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  12. Awww, I think it’s so sad that you feel Felicity’s storyline in Grenville’s novel to be unnecessary and unimportant, since that’s really why Felicity feels and acts like she does, because she feels she doesn’t matter at her core. You already know this is one of my favourite novels, and I think the part that I most appreciated at the time was that it was so uncommon to find a love story that felt awkward and true; maybe other parts of it would jump out at me on rereading. We’ve also had very different experiences with the Smith novel; where you see ‘pretense’ I’m thrilled by the layers of crafting and attention to detail. But, I do agree that I might not have made it through the novel, when we first started to read it together, if the historical half had been presented first, because I was expecting something contemporary from the start, and it took me awhile to feel as though I had an investment in the historical voice, past the half-way point. As much as I enjoy reading about history, I don’t often choose to read historical fiction; I have to be in a particular mood.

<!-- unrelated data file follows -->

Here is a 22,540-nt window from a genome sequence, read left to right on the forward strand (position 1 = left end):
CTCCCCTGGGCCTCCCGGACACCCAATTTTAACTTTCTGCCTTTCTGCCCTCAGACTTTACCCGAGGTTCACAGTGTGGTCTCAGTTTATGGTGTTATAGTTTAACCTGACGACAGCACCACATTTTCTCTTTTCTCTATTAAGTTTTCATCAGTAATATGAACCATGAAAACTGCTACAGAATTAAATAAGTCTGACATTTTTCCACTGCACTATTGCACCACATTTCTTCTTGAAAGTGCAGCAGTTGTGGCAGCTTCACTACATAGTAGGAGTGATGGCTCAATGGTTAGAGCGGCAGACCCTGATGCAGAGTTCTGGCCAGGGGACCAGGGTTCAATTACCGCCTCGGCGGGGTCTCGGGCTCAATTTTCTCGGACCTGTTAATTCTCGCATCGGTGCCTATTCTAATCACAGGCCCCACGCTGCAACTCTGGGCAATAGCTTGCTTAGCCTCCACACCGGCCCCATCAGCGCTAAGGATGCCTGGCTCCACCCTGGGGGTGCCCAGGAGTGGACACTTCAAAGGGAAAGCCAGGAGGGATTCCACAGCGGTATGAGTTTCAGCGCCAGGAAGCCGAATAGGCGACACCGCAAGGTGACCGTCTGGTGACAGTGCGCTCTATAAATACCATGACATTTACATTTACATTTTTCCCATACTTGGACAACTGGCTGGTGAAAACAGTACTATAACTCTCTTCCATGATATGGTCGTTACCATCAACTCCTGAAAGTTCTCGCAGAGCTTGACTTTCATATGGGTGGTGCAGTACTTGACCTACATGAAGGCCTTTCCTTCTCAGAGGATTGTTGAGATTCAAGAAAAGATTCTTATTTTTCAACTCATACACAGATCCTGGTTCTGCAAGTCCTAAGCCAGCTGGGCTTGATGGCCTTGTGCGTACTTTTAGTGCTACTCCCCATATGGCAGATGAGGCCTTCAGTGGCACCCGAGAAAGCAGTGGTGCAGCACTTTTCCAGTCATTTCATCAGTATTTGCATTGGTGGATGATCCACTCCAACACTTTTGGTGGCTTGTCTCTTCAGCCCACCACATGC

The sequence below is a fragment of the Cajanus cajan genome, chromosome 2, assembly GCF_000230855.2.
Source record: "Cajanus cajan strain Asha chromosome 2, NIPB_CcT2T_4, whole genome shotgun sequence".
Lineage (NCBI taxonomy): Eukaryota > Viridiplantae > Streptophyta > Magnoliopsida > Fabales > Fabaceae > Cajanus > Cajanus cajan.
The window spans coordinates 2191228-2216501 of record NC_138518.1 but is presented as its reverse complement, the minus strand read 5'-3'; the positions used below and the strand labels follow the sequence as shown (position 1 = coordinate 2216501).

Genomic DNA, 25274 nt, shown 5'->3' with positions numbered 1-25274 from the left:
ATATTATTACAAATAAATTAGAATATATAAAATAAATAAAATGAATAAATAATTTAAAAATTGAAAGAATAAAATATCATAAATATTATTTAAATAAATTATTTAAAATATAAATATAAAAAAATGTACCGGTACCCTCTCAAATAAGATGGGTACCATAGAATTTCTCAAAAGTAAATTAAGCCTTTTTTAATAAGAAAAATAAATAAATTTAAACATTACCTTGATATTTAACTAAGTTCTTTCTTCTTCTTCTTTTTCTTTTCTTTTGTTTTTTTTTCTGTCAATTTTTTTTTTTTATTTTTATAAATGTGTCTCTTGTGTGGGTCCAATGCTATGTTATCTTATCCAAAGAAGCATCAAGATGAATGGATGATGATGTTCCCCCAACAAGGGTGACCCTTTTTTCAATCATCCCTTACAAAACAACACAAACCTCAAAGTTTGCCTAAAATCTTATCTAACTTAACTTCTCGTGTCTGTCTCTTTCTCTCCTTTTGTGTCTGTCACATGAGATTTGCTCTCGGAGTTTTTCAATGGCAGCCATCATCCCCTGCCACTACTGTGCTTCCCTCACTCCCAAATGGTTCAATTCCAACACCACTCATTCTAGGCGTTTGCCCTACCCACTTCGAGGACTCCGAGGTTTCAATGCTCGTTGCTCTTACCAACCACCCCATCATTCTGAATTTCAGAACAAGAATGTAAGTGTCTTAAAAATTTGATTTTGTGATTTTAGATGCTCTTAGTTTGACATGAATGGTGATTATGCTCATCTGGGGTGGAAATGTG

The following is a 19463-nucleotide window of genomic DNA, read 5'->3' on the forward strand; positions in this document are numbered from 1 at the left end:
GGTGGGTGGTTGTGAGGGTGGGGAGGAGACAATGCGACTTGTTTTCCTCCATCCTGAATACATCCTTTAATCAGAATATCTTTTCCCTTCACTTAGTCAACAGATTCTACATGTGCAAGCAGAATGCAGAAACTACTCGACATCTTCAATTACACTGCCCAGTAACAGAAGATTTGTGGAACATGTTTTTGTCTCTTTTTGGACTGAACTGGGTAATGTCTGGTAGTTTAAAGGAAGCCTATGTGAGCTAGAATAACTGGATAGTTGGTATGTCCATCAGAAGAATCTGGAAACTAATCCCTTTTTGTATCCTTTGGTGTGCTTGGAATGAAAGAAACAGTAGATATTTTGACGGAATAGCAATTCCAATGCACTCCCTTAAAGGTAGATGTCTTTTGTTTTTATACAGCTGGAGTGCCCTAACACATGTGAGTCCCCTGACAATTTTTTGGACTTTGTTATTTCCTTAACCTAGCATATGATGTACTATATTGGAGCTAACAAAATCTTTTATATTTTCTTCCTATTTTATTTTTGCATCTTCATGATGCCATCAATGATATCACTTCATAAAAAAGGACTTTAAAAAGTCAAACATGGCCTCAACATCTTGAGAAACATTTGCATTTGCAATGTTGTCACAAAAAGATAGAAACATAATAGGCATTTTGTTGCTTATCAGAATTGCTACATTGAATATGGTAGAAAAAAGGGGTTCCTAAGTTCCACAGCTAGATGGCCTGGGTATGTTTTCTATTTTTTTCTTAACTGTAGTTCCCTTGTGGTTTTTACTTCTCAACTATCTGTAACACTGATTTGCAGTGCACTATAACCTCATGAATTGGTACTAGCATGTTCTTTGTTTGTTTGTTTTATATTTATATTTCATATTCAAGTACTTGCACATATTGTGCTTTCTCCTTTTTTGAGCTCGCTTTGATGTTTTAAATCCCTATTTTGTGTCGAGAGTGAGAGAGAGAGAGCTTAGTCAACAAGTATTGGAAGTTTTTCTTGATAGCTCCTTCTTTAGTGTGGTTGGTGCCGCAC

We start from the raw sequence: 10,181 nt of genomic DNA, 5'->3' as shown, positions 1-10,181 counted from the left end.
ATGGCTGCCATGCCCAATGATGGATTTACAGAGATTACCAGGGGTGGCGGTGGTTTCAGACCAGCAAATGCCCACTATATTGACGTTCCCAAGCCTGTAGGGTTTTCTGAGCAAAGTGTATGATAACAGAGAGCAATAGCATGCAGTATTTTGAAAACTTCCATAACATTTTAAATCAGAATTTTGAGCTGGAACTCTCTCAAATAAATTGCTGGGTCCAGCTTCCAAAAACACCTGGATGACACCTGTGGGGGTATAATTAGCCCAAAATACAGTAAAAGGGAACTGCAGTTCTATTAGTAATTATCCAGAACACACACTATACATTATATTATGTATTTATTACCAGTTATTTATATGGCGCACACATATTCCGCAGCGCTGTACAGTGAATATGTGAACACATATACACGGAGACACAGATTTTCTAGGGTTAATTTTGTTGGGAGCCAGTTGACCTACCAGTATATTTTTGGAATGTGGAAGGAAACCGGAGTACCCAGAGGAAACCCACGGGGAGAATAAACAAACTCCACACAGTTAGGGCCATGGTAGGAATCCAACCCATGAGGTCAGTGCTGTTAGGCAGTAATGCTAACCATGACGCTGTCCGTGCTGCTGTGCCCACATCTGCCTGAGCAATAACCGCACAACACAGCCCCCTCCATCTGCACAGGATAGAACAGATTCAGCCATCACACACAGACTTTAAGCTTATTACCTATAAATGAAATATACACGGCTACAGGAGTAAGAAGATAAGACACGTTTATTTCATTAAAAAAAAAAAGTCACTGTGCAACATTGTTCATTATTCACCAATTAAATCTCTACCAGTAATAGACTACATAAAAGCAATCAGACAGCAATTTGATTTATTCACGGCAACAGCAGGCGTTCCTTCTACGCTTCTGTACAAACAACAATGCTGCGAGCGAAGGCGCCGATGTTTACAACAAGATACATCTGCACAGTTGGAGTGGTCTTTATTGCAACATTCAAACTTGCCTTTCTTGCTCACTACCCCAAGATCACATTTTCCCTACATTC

Liked by 1 person

    1. I didn’t realize the Grenville was an overall favourite for you! How have you felt about her other books? I did think the awkward love story sweet.

      I’m used to Smith’s work being super-contemporary, and that energy just wasn’t there for me with the historical strand.

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  13. Well done on this achievement!! (And I’m glad you found my spreadsheet helpful!) I thought about trying to read all the winners this year but it just wasn’t in the cards for me – I think I’ve only read 10… but it’s definitely a longterm goal of mine. Bummer to see The Glorious Heresies and A Girl were skims for you – they’re two of my faves! I actually voted for The Glorious Heresies, but it’s very much my kind of book. I’m even more excited to read Larry’s Party now!

    Liked by 1 person

    1. I’m sad when I don’t love the books my bookish friends love. Sigh!

      Like